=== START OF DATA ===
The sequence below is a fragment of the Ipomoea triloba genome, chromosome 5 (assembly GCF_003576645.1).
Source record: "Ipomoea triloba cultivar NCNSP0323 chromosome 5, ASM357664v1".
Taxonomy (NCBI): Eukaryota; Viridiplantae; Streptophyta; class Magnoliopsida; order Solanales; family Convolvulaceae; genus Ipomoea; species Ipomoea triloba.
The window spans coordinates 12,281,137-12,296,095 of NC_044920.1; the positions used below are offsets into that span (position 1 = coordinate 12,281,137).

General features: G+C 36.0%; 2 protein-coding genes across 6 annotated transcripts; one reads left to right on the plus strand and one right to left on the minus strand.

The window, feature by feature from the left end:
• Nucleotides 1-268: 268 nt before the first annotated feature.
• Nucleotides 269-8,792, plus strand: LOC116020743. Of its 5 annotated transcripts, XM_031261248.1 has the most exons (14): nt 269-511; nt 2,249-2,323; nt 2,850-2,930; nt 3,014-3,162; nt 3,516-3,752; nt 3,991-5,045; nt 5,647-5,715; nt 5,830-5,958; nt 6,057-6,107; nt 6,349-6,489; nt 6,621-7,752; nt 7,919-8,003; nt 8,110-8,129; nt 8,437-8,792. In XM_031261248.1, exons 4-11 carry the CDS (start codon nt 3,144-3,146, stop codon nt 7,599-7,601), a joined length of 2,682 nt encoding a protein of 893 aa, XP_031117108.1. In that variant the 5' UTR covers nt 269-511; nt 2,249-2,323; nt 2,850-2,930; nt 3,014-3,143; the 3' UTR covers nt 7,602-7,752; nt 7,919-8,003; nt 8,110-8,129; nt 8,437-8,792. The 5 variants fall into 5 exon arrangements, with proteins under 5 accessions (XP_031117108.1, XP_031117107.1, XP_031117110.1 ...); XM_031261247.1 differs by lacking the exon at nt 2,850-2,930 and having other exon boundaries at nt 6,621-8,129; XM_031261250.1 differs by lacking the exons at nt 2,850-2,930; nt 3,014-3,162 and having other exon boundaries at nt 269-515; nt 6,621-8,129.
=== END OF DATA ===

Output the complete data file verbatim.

The sequence below is a fragment of the Ipomoea triloba genome, chromosome 5 (assembly GCF_003576645.1).
Source record: "Ipomoea triloba cultivar NCNSP0323 chromosome 5, ASM357664v1".
Taxonomy (NCBI): Eukaryota; Viridiplantae; Streptophyta; class Magnoliopsida; order Solanales; family Convolvulaceae; genus Ipomoea; species Ipomoea triloba.
The window spans coordinates 12,281,137-12,296,095 of NC_044920.1; the positions used below are offsets into that span (position 1 = coordinate 12,281,137).

General features: G+C 36.0%; 2 protein-coding genes across 6 annotated transcripts; one reads left to right on the plus strand and one right to left on the minus strand.

The window, feature by feature from the left end:
• Nucleotides 1-268: 268 nt before the first annotated feature.
• Nucleotides 269-8,792, plus strand: LOC116020743. Of its 5 annotated transcripts, XM_031261248.1 has the most exons (14): nt 269-511; nt 2,249-2,323; nt 2,850-2,930; nt 3,014-3,162; nt 3,516-3,752; nt 3,991-5,045; nt 5,647-5,715; nt 5,830-5,958; nt 6,057-6,107; nt 6,349-6,489; nt 6,621-7,752; nt 7,919-8,003; nt 8,110-8,129; nt 8,437-8,792. In XM_031261248.1, exons 4-11 carry the CDS (start codon nt 3,144-3,146, stop codon nt 7,599-7,601), a joined length of 2,682 nt encoding a protein of 893 aa, XP_031117108.1. In that variant the 5' UTR covers nt 269-511; nt 2,249-2,323; nt 2,850-2,930; nt 3,014-3,143; the 3' UTR covers nt 7,602-7,752; nt 7,919-8,003; nt 8,110-8,129; nt 8,437-8,792. The 5 variants fall into 5 exon arrangements, with proteins under 5 accessions (XP_031117108.1, XP_031117107.1, XP_031117110.1 ...); XM_031261247.1 differs by lacking the exon at nt 2,850-2,930 and having other exon boundaries at nt 6,621-8,129; XM_031261250.1 differs by lacking the exons at nt 2,850-2,930; nt 3,014-3,162 and having other exon boundaries at nt 269-515; nt 6,621-8,129.